SWIFT CURRENT — SaskPower is exploring options to transfer as much as 1,000 megawatts of electricity from Manitoba Hydro for the year 2030 and beyond.

That’s enough to power roughly a million homes.

Dustin Duncan, minister responsible for SaskPower, said the idea remains “hypothetical at this point.”

He noted that doing so would require extremely expensive infrastructure upgrades.

“At a minimum, we’re talking in the billions, just on the infrastructure to import, to be able to take that amount of power,” he said Friday.

“That doesn’t include the cost to buy that power over a 30-year contract. So we would be into billions and billions and billions of dollars.”

The most cost-effective option for transferring that much power would require high-voltage transmission lines running from Winnipeg to Regina, according to a joint study published by SaskPower and Manitoba Hydro last month.

That option would cost roughly $1.8 billion. Other options run far higher, reaching as much as $3 billion.

There are also options for a 500-megawatt link that would cost as little as $489 million.

For comparison, the cost of building the 350-megawatt Chinook Power Station was $605 million.

But Duncan noted there are important differences, and a “simple math” comparison could be deceptive. SaskPower would have to pay Manitoba Hydro for the power itself, in addition to the infrastructure.

SaskPower CEO Mike Marsh said the work on a high-capacity link with Manitoba remains at a “preliminary” phase, with potentially years of discussions necessary to make it a reality.

But it looks good on paper.

“Hydro is a natural,” he said, adding that the connection “might be a perfect complement to our existing profile here in Saskatchewan.”

According to Duncan, there is also interest in the idea at Manitoba Hydro, which will soon see the end of some of its long-term contracts with the United States.

“Those contracts are going to be ending in the next couple of years,” said Duncan. “So they’re really looking for buyers of power, and they have other hydro facilities that are coming online, so they’re really looking. They’re in the market to find buyers.”

SaskPower and Manitoba Hydro are already co-operating on much smaller projects. They’re now working on a power line capable of transferring power from Birtle, Man., to Tantallon, Sask.

Marsh said SaskPower has entered into a 100-megawatt contract with Manitoba Hydro, while a second, for 215 megawatts, will start in “a couple of years.”

Duncan said those contracts were signed because a growing province needs more power, and federal policy makes hydro among the most attractive ways of getting it.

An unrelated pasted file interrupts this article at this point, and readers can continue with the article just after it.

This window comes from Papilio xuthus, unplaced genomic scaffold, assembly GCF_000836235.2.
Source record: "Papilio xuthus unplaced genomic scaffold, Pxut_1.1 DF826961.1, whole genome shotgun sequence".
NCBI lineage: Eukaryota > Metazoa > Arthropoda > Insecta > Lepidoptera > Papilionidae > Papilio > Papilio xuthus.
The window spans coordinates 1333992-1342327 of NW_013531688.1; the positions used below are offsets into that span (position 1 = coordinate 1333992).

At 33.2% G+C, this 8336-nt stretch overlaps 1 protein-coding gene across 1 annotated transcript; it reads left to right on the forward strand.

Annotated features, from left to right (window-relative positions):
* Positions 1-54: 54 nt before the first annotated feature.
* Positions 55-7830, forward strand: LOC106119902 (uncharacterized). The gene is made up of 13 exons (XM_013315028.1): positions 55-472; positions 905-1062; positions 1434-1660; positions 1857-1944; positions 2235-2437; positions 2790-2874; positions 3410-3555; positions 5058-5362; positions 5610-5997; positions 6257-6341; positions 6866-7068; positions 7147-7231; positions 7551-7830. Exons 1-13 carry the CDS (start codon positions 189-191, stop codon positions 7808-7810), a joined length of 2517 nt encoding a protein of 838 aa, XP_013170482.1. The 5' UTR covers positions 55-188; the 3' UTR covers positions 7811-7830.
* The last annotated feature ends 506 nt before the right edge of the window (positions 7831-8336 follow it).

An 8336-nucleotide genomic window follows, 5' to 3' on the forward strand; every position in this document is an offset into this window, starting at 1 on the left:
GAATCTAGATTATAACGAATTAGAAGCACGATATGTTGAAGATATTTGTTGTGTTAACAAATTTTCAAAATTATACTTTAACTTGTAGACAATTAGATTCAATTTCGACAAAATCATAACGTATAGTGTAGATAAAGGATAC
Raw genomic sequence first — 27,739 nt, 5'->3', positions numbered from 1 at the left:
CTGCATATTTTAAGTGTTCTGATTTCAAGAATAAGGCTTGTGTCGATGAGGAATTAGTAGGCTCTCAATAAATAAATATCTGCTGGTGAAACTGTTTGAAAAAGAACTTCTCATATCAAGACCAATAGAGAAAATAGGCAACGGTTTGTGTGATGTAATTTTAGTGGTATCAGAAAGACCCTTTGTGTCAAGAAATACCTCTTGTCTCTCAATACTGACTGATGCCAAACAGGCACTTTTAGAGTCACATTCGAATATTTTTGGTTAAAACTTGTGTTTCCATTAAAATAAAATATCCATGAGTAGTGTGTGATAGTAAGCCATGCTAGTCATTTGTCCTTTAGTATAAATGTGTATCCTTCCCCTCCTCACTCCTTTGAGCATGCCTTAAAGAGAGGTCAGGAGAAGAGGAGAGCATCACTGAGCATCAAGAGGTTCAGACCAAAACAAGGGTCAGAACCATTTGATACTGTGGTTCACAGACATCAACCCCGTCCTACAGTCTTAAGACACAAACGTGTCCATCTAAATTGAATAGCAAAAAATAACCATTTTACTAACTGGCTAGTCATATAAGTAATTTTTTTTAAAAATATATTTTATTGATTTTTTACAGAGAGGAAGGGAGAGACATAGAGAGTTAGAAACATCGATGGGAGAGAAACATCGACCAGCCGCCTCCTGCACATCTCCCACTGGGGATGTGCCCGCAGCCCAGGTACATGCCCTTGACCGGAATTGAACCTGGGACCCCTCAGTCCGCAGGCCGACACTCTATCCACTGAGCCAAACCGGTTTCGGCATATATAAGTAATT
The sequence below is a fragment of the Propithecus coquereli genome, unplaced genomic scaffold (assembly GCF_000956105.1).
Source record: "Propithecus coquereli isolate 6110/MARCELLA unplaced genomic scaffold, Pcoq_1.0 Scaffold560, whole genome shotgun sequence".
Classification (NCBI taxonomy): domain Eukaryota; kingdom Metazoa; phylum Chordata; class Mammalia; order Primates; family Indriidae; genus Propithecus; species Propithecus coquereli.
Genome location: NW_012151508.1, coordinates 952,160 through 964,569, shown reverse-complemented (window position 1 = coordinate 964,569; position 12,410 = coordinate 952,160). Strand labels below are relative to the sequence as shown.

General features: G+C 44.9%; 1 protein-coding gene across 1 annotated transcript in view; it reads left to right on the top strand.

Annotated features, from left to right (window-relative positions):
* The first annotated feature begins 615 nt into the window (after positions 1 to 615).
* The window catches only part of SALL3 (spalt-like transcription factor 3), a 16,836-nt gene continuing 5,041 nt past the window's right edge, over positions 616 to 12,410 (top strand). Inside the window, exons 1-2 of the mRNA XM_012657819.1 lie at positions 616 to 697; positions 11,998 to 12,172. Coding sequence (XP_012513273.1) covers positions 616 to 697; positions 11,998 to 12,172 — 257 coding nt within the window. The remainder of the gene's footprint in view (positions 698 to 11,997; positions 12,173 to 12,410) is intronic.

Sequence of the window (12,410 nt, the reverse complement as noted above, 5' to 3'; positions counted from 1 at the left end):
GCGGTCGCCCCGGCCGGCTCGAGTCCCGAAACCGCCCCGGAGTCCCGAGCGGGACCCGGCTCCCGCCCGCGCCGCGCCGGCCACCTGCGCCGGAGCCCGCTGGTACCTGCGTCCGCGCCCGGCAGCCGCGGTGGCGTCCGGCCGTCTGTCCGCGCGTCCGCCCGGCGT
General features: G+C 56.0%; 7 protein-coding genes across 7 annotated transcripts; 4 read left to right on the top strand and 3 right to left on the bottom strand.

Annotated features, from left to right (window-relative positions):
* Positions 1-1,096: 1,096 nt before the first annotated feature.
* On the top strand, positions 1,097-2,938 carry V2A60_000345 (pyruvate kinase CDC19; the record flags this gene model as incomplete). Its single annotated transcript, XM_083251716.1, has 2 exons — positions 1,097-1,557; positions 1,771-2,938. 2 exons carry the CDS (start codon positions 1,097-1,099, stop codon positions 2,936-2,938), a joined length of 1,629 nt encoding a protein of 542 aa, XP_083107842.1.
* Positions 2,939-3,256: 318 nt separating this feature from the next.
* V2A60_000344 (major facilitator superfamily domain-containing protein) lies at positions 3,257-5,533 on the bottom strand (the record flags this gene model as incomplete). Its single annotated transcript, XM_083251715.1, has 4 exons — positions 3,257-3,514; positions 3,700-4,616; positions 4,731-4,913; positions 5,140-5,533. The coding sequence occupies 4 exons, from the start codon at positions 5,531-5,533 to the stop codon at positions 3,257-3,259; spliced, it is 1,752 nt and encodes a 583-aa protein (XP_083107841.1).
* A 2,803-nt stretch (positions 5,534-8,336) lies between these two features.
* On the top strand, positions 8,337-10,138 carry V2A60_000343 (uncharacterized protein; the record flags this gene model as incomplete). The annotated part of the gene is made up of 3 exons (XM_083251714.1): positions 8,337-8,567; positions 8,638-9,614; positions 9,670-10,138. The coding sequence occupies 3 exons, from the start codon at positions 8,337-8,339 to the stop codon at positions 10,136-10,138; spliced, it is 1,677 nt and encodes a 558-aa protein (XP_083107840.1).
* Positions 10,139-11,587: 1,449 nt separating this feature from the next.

“Obviously we have an interest, particularly now as that federal carbon tax is imposed on all of our generation, in any opportunity that we can add, essentially, generation that is carbon-tax free,” he said. “That’s a positive.

The study also suggests that the link could help the two provinces “transition to a sustainable non-emitting electricity portfolio in the region.” It specifically mentions the possibility of “wind synergy.”

SaskPower has a target of reducing its emissions by 40 per cent by 2030. It also has to comply with an accelerated federal phase-out of coal-fired generation that will shut down what was once its biggest source of power.

With two Boundary Dam units set to go off-line in 2021 and 2024, Duncan hopes the existing contracts with Manitoba can help fill the gap.

The 1,000-megawatt proposal is on a much larger scale, and much further down the road.

The joint study makes clear that the 1,000-megawatt connection would have to come in two stages, at least under the most cost-effective scenario.

“It is an option, obviously,” said Duncan. “SaskPower is going to consider it and make that evaluation. We’re looking at it.”

The Saskatchewan government is floating a variety of options to transition away from high-emission generation as it moves beyond 2030. Duncan has previously said small modular nuclear reactors could help the province get to net-zero emissions in electricity generation by 2050.

Although 1,000 megawatts is sufficient to power virtually every home in Saskatchewan, SaskPower also supplies a great deal of electricity to industrial and commercial customers.

SaskPower’s summer peak power demand as of the 2018-19 annual report was 3,524 megawatts.